Automobile Original Equipment Manufacturers (OEMs) are committed to ensuring seamless access to spares once a product is sold to a consumer. They know that this is essential to take care of the customers and to protect future vehicle sales of the company.
However, they must meet two competing needs for their spares business to thrive: delivering parts to customers quickly and cost-effectively. This is challenging. Maintaining spare availability is difficult due to the diversity and volume of parts involved (some have to keep up to 150,000 parts) and because many items have infrequent demand. While improving spares availability can increase sales, slow-moving inventory can affect cash flow. So most OEMs struggle to ensure good availability of spares.
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Issues due to poor availability of spares
Customers first experience OEM service, usually at their authorised service centres. But if spare parts are not available, TAT for servicing at service centres increases, and customers become unhappy. When they see that the higher prices they have to pay at these service centres do not result in better service, customers may seek cheaper alternatives, resulting in them leaving the OEM network after the warranty period. This problem is illustrated by the fact that even though 20 per cent of cars on the road are over 15 years old, most cars serviced at dealerships are under seven years old!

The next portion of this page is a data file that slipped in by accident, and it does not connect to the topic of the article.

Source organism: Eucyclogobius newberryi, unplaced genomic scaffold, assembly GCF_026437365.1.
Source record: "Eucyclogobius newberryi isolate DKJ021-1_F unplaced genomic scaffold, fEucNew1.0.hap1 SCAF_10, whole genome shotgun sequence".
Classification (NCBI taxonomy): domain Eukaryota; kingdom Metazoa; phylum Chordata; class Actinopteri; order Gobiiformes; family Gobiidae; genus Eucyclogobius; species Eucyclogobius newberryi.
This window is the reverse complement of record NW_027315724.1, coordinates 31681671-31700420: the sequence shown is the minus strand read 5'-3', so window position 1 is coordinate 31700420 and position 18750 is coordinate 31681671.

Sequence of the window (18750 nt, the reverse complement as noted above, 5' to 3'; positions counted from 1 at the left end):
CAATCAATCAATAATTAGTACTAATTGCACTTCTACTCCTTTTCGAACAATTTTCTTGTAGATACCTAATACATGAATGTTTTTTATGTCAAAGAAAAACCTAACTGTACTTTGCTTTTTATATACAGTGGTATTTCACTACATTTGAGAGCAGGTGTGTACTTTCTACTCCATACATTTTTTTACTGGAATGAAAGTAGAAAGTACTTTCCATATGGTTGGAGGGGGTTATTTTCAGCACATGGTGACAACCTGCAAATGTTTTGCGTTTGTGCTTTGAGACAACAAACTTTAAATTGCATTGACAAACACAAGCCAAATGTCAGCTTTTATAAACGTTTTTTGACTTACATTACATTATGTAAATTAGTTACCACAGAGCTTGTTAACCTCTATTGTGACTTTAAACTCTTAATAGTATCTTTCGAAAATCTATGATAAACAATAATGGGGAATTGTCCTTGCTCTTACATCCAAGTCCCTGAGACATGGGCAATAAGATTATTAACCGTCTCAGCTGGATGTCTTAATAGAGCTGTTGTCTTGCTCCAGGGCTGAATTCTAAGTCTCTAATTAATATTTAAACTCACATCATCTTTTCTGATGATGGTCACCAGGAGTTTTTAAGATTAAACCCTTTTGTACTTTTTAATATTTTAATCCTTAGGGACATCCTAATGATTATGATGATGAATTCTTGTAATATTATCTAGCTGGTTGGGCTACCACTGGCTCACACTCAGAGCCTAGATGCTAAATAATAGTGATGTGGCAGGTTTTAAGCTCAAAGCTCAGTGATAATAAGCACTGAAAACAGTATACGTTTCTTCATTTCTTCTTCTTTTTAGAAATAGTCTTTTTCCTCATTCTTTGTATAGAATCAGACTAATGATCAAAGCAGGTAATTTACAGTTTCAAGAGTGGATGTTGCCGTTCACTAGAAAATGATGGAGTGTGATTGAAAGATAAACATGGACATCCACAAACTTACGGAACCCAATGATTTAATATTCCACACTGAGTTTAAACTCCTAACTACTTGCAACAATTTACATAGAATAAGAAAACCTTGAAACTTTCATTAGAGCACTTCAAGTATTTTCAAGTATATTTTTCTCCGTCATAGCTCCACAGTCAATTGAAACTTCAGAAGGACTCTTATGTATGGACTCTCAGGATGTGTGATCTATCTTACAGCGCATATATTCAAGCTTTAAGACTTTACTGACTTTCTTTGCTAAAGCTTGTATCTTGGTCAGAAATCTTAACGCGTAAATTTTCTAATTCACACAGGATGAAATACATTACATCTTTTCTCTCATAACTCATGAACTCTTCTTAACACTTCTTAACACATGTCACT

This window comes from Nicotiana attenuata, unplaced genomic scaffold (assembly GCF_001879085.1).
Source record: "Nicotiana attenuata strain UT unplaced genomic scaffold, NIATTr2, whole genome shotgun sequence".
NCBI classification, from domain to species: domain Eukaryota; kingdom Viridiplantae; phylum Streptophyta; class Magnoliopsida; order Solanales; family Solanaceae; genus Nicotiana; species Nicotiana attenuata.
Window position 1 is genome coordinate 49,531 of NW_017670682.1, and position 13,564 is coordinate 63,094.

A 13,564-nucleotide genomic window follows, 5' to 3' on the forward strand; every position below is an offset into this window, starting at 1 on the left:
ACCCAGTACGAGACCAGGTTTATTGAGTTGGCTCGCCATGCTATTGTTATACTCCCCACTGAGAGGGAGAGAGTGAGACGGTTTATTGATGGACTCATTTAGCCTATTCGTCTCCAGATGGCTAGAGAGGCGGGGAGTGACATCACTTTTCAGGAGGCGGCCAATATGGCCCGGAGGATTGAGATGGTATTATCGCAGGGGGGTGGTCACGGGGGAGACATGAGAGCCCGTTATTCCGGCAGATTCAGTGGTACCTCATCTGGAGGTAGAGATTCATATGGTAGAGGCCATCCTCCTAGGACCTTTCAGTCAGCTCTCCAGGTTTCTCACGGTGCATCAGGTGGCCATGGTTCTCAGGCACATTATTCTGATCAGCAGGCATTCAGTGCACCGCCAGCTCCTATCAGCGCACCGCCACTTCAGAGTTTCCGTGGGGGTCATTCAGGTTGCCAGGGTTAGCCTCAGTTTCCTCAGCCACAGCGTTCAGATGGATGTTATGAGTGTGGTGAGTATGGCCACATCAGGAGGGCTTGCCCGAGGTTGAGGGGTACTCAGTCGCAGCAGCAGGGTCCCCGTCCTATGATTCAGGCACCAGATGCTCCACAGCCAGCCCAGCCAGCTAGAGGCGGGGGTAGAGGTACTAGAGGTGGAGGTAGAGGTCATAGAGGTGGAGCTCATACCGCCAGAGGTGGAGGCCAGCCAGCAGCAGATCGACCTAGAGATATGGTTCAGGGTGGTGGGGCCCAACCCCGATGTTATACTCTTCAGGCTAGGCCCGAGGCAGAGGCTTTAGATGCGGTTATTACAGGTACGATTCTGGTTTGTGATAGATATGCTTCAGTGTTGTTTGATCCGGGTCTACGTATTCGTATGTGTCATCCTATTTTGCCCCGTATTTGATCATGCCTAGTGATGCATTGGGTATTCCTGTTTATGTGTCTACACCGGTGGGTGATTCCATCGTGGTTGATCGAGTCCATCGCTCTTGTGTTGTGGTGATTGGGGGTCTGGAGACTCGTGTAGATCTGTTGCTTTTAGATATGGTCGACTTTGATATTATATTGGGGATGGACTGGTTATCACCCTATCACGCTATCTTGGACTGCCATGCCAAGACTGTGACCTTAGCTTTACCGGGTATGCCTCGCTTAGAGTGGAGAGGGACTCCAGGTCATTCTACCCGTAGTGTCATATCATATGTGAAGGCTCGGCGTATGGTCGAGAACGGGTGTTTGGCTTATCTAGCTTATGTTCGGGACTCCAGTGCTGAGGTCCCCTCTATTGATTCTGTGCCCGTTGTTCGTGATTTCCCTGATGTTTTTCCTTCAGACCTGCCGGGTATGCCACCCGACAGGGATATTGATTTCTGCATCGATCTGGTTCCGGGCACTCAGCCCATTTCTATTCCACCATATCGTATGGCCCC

To garner the sales thus lost (at least of components), some OEMs sell parts outside their network. However, distributing parts to small businesses and retailers is challenging too. The distributors/wholesalers in the network are often unable to reach far-flung areas effectively. When last-mile availability of original parts of significant brands is affected, this creates ideal conditions for counterfeiters to thrive; eating into the aftersales of the vehicle manufacturer and potentially endangering vehicle drivers.
Why is ensuring availability such a challenge?
The root of this issue can be traced back to 3-month rolling schedules based on sales forecasts that OEMs use. These are often unreliable and can result in some parts being overstocked while others are out of stock in the supply chain. Pushing slow-moving parts to channel partners aggravates the problem. Poor inventory turns due to high and mismatched inventory vis-à-vis demand impact these channel partners earning power, buying power and restocking ability. Caught in the same dilemma of inadequate working capital due to high inventory, distributors in the aftermarket too often service only low-risk retailers, resulting in a reduced availability of spares in the aftermarket.
The best solution to the dilemma would be if parts can be readily available to customers without burdening the supply chain with extra investment (lower inventory for all). The following three steps can enable this:
Step 1: Classify parts: Parts can be classified into fast-moving, erratic, slow, stranger, and out-of-circulation categories based on quantity and frequency of sales. Each of these categories have a particular customer tolerance time for waiting. If parts are available within that time window, there would be no holdup for customer service due to unavailability.
Spare Parts Classification